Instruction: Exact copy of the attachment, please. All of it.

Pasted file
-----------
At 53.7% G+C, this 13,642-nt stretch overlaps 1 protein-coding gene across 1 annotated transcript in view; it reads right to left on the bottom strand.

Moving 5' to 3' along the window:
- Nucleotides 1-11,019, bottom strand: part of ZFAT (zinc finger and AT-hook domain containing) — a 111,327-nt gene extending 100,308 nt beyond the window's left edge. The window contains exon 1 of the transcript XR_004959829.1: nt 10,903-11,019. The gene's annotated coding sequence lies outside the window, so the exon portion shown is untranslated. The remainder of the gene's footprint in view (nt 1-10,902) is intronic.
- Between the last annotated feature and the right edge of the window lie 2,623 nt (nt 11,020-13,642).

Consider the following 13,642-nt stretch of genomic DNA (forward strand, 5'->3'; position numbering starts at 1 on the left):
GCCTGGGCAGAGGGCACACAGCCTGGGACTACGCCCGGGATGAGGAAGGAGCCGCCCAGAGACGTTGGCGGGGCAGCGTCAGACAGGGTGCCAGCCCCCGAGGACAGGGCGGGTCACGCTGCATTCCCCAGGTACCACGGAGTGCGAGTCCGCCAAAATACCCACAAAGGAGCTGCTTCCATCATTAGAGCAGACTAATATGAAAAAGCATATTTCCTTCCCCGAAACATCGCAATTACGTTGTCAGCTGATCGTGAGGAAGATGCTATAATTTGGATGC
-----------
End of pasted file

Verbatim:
At 53.7% G+C, this 13,642-nt stretch overlaps 1 protein-coding gene across 1 annotated transcript in view; it reads right to left on the bottom strand.

Moving 5' to 3' along the window:
- Nucleotides 1-11,019, bottom strand: part of ZFAT (zinc finger and AT-hook domain containing) — a 111,327-nt gene extending 100,308 nt beyond the window's left edge. The window contains exon 1 of the transcript XR_004959829.1: nt 10,903-11,019. The gene's annotated coding sequence lies outside the window, so the exon portion shown is untranslated. The remainder of the gene's footprint in view (nt 1-10,902) is intronic.
- Between the last annotated feature and the right edge of the window lie 2,623 nt (nt 11,020-13,642).

Consider the following 13,642-nt stretch of genomic DNA (forward strand, 5'->3'; position numbering starts at 1 on the left):
GCCTGGGCAGAGGGCACACAGCCTGGGACTACGCCCGGGATGAGGAAGGAGCCGCCCAGAGACGTTGGCGGGGCAGCGTCAGACAGGGTGCCAGCCCCCGAGGACAGGGCGGGTCACGCTGCATTCCCCAGGTACCACGGAGTGCGAGTCCGCCAAAATACCCACAAAGGAGCTGCTTCCATCATTAGAGCAGACTAATATGAAAAAGCATATTTCCTTCCCCGAAACATCGCAATTACGTTGTCAGCTGATCGTGAGGAAGATGCTATAATTTGGATGC